[Updated at 4:23 p.m. ET] Voting on strictly partisan lines, a House committee recommended 23-17 Wednesday that Attorney General Eric Holder be cited for contempt of Congress for failing to turn over documents relating to the botched Fast and Furious weapons sting operation.
The measure now goes to the full House for consideration, expected next week, of what would be an unprecedented event - Congress holding a sitting attorney general in contempt.
Republicans on the committee voted for the recommendation; Democrats voted against it. Like they do on the panel, Republicans hold a majority in the full House.
Earlier Wednesday, President Barack Obama asserted executive privilege over the documents that the panel is seeking.
[Initial post, 10:11 a.m. ET] President Barack Obama has asserted executive privilege over documents sought by a House committee investigating the botched Fast and Furious gun-running sting, said a letter to the panel Wednesday from Deputy Attorney Gen. James Cole.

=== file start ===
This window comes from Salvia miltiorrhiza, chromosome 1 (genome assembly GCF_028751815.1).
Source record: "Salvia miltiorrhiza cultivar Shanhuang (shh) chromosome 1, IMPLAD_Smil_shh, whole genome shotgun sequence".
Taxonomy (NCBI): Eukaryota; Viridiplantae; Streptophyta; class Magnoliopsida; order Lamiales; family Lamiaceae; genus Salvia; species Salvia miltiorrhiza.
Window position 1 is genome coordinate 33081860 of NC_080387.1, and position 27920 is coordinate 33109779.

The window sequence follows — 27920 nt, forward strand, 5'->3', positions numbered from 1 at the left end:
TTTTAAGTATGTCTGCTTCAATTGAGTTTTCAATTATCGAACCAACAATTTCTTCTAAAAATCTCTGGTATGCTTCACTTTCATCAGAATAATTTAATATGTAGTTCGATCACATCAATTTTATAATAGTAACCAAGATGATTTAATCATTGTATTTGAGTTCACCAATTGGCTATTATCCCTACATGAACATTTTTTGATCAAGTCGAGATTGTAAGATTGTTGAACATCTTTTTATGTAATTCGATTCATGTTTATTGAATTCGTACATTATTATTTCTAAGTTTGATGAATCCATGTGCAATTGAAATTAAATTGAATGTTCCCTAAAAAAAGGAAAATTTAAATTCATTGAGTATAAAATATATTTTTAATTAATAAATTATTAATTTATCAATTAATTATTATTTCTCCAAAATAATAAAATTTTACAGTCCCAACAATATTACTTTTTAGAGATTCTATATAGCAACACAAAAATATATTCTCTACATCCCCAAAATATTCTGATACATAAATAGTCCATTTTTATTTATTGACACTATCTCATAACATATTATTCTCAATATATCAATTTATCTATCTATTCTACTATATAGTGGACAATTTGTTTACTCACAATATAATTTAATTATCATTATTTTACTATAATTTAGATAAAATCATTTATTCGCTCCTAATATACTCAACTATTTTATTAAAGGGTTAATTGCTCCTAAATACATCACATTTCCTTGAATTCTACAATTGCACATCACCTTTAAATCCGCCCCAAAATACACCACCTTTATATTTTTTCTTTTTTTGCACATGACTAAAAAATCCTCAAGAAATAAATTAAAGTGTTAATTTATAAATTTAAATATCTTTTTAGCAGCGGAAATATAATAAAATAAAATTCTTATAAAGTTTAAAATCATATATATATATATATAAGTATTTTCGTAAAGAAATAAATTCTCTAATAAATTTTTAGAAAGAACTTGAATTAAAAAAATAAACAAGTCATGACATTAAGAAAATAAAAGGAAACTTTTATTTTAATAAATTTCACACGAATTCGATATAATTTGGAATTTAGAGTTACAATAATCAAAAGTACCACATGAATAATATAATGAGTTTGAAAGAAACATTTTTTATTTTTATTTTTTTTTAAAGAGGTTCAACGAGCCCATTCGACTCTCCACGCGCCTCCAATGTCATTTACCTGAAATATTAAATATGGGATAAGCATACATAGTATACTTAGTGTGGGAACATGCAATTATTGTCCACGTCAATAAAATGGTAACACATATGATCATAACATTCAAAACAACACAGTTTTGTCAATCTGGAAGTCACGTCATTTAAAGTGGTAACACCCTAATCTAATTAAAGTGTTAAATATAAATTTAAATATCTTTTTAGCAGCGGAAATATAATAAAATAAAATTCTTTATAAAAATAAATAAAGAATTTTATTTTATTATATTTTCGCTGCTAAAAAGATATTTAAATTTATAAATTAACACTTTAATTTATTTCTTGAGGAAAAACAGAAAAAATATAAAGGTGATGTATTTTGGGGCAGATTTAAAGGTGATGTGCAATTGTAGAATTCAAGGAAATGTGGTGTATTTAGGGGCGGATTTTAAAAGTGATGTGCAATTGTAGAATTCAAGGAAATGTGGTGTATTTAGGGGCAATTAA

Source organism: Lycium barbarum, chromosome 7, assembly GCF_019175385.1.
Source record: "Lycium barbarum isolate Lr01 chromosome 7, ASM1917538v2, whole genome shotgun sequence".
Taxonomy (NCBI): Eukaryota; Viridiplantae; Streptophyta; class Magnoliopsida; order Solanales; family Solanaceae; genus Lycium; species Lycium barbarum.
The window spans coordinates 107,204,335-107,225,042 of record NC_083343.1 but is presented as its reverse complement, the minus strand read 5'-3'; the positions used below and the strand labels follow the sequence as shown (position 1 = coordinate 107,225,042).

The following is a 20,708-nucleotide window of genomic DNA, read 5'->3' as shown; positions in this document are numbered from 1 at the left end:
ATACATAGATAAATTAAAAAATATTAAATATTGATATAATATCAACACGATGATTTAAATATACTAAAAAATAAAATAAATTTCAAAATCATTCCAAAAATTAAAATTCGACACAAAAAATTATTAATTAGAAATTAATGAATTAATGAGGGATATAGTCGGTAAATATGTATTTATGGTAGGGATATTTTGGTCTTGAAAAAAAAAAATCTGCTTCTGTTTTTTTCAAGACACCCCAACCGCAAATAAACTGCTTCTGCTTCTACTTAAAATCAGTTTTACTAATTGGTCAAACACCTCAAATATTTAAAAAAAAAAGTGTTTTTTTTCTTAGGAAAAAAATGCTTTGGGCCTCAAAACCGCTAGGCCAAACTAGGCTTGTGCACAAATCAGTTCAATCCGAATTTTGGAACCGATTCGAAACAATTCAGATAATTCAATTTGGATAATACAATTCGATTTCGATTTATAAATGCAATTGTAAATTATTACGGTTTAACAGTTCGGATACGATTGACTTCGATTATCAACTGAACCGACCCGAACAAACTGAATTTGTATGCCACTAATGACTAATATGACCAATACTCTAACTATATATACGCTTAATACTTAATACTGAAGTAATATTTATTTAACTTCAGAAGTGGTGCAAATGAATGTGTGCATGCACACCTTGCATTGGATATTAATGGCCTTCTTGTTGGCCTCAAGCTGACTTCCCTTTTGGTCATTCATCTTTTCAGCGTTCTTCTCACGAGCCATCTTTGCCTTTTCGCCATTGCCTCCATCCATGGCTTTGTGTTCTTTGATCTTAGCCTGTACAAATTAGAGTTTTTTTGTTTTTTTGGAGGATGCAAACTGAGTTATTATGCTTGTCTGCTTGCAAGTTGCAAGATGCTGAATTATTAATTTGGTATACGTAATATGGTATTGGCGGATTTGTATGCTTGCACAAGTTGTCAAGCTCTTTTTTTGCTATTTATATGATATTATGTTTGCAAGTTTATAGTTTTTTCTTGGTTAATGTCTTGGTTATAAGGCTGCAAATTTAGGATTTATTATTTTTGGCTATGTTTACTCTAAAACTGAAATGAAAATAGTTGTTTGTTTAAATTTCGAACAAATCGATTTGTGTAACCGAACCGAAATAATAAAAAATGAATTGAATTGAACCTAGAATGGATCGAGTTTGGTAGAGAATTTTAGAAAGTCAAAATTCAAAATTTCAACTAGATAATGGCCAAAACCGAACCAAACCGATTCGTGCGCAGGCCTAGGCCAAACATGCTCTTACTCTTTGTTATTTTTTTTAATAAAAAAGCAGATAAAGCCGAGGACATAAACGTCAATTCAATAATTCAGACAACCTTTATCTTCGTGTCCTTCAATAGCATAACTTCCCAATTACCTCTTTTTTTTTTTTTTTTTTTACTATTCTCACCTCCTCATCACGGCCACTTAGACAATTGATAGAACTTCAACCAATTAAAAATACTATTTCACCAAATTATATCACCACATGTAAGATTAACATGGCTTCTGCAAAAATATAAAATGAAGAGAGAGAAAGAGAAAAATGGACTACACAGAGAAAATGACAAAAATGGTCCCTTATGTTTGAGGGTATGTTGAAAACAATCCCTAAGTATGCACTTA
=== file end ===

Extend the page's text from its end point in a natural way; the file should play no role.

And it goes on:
The move means the Department of Justice can withhold the documents from the panel.
The letter came just as the House Oversight Committee was set to vote on a contempt measure against Attorney General Eric Holder for not providing some documents on the botched federal firearms sting operation.
A showdown meeting Tuesday between Holder and panel chairman Rep. Darrell Issa, R-California, failed to resolve their dispute over the committee's demand for the Department of Justice to turn over more documents about the program.
"Prepping for #contempt proceedings against #Holder for #FastAndFurious stonewalling. Didn't have to be this way, but we'll do our duty," said a Twitter post by Issa before the committee convened Wednesday.
If the panel approves the contempt measure, it would go to the full House for possible consideration.
After Tuesday's meeting with Issa, Holder said he offered to provide the documents on the condition that Issa gave his assurance that doing so would satisfy two committee subpoenas and resolve the dispute.FULL STORY